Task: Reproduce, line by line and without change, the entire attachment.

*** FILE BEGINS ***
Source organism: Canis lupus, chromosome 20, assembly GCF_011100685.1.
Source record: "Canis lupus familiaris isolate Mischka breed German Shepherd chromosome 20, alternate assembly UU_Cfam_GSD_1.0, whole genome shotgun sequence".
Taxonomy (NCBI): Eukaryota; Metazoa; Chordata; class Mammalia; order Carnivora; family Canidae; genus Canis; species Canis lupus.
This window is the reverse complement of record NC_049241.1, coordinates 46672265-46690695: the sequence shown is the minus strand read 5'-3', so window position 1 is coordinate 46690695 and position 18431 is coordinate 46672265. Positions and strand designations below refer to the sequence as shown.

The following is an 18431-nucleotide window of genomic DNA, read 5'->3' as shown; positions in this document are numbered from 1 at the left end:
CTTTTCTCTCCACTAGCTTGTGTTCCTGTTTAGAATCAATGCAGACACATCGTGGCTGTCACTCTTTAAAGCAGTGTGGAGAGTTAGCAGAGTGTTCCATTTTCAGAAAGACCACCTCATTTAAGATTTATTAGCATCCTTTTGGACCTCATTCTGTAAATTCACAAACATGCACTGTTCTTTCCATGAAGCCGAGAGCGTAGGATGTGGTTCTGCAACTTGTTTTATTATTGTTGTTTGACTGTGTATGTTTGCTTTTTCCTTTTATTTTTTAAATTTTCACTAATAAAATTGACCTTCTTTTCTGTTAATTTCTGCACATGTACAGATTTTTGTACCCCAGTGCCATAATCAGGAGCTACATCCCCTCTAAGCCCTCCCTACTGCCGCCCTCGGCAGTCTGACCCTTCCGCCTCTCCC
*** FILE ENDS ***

Source organism: Canis lupus, chromosome 20, assembly GCF_011100685.1.
Source record: "Canis lupus familiaris isolate Mischka breed German Shepherd chromosome 20, alternate assembly UU_Cfam_GSD_1.0, whole genome shotgun sequence".
Taxonomy (NCBI): Eukaryota; Metazoa; Chordata; class Mammalia; order Carnivora; family Canidae; genus Canis; species Canis lupus.
This window is the reverse complement of record NC_049241.1, coordinates 46672265-46690695: the sequence shown is the minus strand read 5'-3', so window position 1 is coordinate 46690695 and position 18431 is coordinate 46672265. Positions and strand designations below refer to the sequence as shown.

The following is an 18431-nucleotide window of genomic DNA, read 5'->3' as shown; positions in this document are numbered from 1 at the left end:
CTTTTCTCTCCACTAGCTTGTGTTCCTGTTTAGAATCAATGCAGACACATCGTGGCTGTCACTCTTTAAAGCAGTGTGGAGAGTTAGCAGAGTGTTCCATTTTCAGAAAGACCACCTCATTTAAGATTTATTAGCATCCTTTTGGACCTCATTCTGTAAATTCACAAACATGCACTGTTCTTTCCATGAAGCCGAGAGCGTAGGATGTGGTTCTGCAACTTGTTTTATTATTGTTGTTTGACTGTGTATGTTTGCTTTTTCCTTTTATTTTTTAAATTTTCACTAATAAAATTGACCTTCTTTTCTGTTAATTTCTGCACATGTACAGATTTTTGTACCCCAGTGCCATAATCAGGAGCTACATCCCCTCTAAGCCCTCCCTACTGCCGCCCTCGGCAGTCTGACCCTTCCGCCTCTCCC